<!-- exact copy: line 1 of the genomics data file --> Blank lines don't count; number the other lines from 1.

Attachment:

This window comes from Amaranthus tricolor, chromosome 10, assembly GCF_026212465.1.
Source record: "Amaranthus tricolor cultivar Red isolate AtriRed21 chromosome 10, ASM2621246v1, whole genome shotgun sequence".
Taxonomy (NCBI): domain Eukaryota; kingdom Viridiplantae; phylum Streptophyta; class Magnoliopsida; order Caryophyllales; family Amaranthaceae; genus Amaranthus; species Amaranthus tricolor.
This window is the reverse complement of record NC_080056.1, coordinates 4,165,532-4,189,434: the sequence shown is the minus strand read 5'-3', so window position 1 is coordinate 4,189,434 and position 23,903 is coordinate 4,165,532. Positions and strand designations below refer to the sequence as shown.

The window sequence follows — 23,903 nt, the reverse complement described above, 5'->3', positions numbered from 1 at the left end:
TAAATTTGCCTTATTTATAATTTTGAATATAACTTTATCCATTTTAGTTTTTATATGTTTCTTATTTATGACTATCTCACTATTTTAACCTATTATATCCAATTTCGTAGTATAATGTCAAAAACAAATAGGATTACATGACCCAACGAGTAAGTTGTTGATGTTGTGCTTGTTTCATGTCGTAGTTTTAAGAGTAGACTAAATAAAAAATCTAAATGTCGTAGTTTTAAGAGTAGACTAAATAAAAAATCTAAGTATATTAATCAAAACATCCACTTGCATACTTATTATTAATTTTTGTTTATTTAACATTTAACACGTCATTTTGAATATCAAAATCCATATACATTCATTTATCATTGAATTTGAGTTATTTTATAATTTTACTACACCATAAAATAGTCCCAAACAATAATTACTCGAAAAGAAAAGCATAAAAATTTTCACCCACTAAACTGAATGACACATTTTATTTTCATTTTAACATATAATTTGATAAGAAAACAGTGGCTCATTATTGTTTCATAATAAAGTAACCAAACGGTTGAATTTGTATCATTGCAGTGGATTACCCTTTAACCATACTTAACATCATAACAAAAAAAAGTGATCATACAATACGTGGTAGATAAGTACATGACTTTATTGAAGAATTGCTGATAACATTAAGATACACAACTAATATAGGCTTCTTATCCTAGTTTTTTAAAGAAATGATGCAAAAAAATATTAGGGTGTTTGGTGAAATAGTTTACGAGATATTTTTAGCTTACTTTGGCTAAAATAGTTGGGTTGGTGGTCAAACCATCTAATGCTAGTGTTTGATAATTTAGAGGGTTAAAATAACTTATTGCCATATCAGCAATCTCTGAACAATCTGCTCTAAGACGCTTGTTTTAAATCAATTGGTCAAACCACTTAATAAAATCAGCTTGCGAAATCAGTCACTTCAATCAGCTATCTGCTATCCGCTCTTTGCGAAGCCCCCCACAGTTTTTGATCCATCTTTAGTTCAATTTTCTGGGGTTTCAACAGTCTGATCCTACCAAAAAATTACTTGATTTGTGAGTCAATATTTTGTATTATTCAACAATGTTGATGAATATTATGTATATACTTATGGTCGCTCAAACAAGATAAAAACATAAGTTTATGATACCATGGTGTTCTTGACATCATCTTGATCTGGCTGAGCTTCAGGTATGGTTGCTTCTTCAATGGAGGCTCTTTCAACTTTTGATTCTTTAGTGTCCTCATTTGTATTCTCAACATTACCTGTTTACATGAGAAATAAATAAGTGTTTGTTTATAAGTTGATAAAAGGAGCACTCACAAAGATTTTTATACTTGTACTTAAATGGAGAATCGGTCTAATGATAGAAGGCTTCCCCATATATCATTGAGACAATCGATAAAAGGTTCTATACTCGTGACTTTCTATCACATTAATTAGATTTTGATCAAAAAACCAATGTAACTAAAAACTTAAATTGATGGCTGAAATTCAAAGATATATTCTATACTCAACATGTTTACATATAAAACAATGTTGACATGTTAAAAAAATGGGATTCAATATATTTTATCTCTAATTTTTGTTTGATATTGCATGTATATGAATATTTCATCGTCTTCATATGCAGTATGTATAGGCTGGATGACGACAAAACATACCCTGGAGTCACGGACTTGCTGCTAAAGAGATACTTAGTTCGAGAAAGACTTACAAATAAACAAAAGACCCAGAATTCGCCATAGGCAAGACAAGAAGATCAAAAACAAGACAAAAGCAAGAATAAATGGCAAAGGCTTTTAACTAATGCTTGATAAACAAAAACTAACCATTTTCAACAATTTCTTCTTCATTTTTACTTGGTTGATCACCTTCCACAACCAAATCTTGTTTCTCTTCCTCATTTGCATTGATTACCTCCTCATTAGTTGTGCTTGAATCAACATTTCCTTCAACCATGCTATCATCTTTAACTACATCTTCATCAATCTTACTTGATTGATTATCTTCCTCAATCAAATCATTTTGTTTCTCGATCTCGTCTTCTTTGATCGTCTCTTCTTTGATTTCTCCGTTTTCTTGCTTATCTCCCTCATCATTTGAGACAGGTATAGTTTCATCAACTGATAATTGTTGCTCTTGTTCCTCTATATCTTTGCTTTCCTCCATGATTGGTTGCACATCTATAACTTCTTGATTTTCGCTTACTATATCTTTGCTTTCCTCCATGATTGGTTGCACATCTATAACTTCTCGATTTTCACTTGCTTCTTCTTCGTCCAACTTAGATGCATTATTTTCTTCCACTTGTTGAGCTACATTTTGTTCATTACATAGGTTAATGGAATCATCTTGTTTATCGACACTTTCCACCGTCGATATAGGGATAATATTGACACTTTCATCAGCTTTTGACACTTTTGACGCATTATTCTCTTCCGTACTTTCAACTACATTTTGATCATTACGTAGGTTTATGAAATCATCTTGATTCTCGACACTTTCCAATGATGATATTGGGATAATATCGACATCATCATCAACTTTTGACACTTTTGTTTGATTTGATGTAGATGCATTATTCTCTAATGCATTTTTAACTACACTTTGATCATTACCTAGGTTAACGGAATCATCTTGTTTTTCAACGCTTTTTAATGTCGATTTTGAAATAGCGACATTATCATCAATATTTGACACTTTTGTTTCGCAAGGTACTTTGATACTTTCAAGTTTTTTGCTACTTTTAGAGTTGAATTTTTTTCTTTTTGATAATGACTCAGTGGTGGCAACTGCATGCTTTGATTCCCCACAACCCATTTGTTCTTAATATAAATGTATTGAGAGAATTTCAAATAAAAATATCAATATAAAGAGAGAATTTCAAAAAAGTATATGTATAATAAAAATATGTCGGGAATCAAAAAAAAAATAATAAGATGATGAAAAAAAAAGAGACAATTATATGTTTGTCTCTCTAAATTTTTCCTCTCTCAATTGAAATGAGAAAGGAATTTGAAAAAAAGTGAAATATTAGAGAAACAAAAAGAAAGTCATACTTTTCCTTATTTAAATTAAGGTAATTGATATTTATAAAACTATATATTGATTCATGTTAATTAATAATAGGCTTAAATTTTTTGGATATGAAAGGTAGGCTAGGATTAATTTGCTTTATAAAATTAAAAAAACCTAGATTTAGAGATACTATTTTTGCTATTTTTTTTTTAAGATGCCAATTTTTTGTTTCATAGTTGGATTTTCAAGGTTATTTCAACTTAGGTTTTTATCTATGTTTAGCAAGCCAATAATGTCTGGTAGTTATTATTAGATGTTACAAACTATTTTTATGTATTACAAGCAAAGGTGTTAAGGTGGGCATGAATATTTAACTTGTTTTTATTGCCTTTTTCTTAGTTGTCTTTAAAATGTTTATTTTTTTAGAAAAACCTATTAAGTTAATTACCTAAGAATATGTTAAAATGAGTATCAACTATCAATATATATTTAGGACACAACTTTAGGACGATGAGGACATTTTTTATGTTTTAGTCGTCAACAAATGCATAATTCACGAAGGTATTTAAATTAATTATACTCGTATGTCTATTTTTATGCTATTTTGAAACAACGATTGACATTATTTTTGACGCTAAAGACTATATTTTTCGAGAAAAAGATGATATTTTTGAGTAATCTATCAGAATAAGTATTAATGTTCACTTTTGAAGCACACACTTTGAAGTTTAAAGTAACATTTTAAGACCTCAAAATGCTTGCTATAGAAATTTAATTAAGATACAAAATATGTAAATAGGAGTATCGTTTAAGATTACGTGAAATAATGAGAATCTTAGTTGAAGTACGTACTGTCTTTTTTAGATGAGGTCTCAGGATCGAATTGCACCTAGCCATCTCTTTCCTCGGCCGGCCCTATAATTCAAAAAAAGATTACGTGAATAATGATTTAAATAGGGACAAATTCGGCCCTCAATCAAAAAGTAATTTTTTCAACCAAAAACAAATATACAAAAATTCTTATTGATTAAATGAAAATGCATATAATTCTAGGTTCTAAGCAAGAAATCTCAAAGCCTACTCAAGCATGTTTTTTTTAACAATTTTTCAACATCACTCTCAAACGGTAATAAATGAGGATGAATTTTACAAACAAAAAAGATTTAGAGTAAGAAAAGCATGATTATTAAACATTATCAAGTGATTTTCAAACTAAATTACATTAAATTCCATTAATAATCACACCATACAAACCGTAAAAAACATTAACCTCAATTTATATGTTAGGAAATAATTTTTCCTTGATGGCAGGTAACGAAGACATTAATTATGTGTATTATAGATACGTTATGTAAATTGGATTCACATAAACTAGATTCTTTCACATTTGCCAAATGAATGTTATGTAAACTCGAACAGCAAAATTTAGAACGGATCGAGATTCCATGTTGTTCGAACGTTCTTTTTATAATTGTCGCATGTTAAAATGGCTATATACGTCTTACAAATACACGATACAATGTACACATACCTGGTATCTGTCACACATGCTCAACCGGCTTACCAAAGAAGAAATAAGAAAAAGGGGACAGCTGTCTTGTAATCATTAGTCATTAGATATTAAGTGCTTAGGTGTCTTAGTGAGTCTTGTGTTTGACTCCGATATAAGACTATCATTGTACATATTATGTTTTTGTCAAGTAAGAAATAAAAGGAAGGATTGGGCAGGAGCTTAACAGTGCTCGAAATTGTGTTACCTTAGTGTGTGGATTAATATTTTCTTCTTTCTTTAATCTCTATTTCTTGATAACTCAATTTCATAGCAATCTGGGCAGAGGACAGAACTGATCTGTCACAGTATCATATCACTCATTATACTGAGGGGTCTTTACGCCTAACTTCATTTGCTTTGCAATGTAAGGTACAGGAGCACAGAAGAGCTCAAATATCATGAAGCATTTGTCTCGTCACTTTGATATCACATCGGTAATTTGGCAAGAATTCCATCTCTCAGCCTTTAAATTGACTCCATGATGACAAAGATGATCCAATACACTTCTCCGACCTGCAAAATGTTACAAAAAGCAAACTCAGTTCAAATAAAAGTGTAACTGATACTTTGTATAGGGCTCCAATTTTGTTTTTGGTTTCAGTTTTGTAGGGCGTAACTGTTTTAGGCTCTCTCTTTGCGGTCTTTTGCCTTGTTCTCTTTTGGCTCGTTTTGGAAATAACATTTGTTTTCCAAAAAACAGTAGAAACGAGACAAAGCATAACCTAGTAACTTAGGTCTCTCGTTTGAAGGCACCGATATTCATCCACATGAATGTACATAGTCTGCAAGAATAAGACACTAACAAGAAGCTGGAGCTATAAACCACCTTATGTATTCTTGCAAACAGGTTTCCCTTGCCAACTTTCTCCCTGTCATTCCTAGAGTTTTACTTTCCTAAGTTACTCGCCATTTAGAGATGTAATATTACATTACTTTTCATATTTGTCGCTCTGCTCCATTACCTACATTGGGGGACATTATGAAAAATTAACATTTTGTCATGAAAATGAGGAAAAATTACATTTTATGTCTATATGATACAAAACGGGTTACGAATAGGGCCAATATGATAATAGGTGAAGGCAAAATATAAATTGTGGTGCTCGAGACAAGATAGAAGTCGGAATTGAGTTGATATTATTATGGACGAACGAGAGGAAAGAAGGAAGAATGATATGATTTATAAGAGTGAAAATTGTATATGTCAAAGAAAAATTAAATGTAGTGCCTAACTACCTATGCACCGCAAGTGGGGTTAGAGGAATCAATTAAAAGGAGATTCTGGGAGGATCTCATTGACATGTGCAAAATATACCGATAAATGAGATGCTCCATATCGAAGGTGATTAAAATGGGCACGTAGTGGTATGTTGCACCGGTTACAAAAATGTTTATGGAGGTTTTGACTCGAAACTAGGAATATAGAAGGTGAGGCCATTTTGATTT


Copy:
This window comes from Amaranthus tricolor, chromosome 10, assembly GCF_026212465.1.